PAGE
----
Makayla Donahoo was not supposed to be on the badminton court, especially with her heading to college on a Division I softball scholarship at Weber State.
At the start of the summer, the Mesa native had no intention of adding anything to her already busy schedule.
Playing travel softball for the Arizona Suncats, the rising senior had her eyes set on the fall being dedicated to her club commitments and preparing for the spring season at Red Mountain High School.
That was until the first-year badminton coach Jake Kober asked her if she would come out for the team’s summer camp.
Kober, the assistant on the Red Mountain softball staff, took up badminton duties and was in need of players. He knew that, in order to fill a team, he would need players who are athletes, not just people who knew how to play the sport. And, with only five players returning from the previous season, he took a flyer on one of the most dependable athletes he knew.
“I offered for her to be on the badminton poster since she was going to be a senior,” Kober said, laughing after an early September practice. “When she said yes to that, I knew she wouldn’t back out of joining the team.”
Donahoo saw it less as a favor for a coach, than an opportunity.
“To be honest with you, it's my senior year, so I thought I would try something new,” she said. “It was a little bit of a push and a pull, but I came out to their summer camp and I have a ton of fun just out there playing and practicing so I thought I would give it a shot.”
After summer camp, Donahoo found herself having fun and succeeding in her first go-around with the sport. That, and playing with fellow softball player-turned badminton player, Brooklyn Urlich, made the transition from sport to sport that much easier.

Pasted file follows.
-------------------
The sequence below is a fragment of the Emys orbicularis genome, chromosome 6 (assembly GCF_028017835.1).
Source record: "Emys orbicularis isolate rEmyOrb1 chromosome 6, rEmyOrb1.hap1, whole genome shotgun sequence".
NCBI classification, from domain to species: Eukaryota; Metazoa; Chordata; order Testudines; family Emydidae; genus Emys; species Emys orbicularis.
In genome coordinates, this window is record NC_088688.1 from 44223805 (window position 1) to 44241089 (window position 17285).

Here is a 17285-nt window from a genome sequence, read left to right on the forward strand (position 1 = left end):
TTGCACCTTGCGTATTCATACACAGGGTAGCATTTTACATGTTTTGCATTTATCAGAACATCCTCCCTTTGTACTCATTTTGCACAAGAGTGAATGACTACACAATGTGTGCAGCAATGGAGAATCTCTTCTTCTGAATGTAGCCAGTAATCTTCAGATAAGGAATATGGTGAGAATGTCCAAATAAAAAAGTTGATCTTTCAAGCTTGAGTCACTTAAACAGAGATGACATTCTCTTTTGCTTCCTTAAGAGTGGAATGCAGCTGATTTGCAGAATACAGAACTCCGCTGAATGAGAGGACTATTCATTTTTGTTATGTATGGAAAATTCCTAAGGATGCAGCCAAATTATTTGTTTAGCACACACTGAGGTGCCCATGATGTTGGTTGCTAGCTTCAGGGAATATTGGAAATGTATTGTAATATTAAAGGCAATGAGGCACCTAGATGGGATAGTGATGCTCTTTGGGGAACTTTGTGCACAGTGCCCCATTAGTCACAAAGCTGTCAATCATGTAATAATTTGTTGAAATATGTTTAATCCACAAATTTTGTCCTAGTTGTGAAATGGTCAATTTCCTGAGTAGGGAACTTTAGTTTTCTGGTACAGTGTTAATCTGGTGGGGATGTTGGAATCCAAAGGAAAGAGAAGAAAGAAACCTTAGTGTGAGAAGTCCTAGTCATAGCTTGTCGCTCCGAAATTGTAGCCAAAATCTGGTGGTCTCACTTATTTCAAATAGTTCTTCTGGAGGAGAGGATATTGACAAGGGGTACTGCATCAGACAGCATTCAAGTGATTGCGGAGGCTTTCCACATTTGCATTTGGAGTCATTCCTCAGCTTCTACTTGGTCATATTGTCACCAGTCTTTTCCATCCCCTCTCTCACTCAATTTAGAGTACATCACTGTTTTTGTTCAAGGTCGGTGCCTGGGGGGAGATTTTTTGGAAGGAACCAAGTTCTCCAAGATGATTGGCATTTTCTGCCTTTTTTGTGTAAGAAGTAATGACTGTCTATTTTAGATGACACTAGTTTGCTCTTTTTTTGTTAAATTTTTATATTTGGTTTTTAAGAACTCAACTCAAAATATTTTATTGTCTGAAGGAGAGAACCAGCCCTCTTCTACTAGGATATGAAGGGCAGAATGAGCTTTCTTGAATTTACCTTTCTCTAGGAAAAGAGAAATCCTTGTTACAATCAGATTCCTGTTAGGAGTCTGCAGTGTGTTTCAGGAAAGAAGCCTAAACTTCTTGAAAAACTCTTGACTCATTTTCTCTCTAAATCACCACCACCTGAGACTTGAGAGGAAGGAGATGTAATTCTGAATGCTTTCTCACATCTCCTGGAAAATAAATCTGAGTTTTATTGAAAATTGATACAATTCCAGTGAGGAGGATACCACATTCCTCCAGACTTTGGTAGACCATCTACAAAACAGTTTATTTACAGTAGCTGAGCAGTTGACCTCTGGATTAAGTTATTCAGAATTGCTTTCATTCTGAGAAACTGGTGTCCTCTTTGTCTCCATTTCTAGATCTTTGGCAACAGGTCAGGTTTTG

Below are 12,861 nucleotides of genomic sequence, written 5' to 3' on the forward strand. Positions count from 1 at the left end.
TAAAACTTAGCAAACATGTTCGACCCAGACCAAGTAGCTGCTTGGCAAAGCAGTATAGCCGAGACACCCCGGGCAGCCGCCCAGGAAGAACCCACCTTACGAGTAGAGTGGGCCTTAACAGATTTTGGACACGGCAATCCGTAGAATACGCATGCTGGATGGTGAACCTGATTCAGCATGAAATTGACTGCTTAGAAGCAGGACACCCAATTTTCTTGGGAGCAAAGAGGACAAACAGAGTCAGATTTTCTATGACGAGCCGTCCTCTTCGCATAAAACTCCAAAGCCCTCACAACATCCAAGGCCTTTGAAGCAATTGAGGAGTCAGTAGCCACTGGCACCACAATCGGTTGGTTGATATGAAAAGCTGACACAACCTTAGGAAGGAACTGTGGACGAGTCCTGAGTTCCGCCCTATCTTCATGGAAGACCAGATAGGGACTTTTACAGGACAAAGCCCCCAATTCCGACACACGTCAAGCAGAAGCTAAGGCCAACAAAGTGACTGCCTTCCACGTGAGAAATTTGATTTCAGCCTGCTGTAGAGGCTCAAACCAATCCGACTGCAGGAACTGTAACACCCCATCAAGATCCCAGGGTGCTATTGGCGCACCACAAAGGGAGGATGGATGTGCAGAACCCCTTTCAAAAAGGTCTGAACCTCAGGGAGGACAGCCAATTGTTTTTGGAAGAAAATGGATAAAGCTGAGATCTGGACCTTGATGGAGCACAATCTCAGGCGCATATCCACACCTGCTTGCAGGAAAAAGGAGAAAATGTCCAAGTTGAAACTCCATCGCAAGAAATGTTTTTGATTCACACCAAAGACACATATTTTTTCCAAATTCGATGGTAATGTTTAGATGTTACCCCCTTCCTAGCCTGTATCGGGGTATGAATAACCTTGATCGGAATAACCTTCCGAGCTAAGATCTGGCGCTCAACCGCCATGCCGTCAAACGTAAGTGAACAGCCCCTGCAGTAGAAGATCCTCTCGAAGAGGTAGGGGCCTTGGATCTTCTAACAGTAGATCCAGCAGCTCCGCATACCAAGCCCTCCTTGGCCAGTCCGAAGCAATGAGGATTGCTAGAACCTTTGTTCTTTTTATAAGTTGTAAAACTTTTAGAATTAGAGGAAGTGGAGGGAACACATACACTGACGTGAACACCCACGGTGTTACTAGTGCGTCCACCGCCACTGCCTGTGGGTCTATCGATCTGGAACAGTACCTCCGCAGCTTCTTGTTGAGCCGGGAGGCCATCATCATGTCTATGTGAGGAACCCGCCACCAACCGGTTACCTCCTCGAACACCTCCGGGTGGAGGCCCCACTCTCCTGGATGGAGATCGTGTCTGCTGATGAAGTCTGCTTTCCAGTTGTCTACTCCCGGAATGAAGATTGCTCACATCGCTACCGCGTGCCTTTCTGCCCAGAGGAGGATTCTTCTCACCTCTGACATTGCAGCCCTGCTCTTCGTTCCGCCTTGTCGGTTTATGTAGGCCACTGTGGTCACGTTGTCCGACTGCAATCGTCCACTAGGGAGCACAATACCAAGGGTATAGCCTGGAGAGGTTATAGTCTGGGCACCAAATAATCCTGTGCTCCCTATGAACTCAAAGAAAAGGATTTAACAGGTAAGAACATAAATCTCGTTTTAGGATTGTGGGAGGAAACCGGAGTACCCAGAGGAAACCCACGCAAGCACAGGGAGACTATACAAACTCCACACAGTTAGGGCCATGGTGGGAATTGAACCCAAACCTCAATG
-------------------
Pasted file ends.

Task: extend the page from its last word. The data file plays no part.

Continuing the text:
Ulrich, a junior, has been by Donahoo’s side for the last four softball seasons at the varsity and travel team levels.
The comfort of playing as a pair has been evident on the court, too. Having run together as the Lions’ No. 1 doubles duo in five of their nine times together — the most of any pair — it shows the confidence Kober and assistant coach Jackie Kennedy have in them.
Kober calls them “bulldogs” for their raw ability and personal tenacity. Kennedy cites Donahoo’s ability to communicate, regardless of who she is playing with. That makes meetings during timeouts easy from a coaching side.
“When I come over and talk to them, I just want to like give them some positivity,” she said. “They know what they want to do. I don't have to say anything. That's just the type of competitors they are.”
While a 2-7 record as a pair in doubles rounds is not the cleanest of marks, they have shown that they can compete. In their losses, five times have they kept the score within five points, revealing how easily matches could have come down to a few whiffed birdies.
Even with close losses, Kober is willing to take the results if he can have someone like Donahoo on his team because he wants to build a program.
“They are doing everything we asked of them at the beginning of the season,” he said. “But when you are in these tight games, you just want to win the damn thing.”
Players of high character and work ethic, like Donahoo, help create an environment that, in due time, will begin to turn into a history of winning.
From the softball side of things, the Lions’ accomplishments are unrivaled in the state. In Donahoo’s three years on the diamond, they have compiled a 66-20 record with three regional championships to their name.
As of August, he was just trying to get enough kids to come out. Now, Kober is going to try and turn Red Mountain “from a softball school, to a badminton school.”
Simon Williams is a sports journalism student at Arizona State's Walter Cronkite School of Journalism covering Red Mountain High School athletics.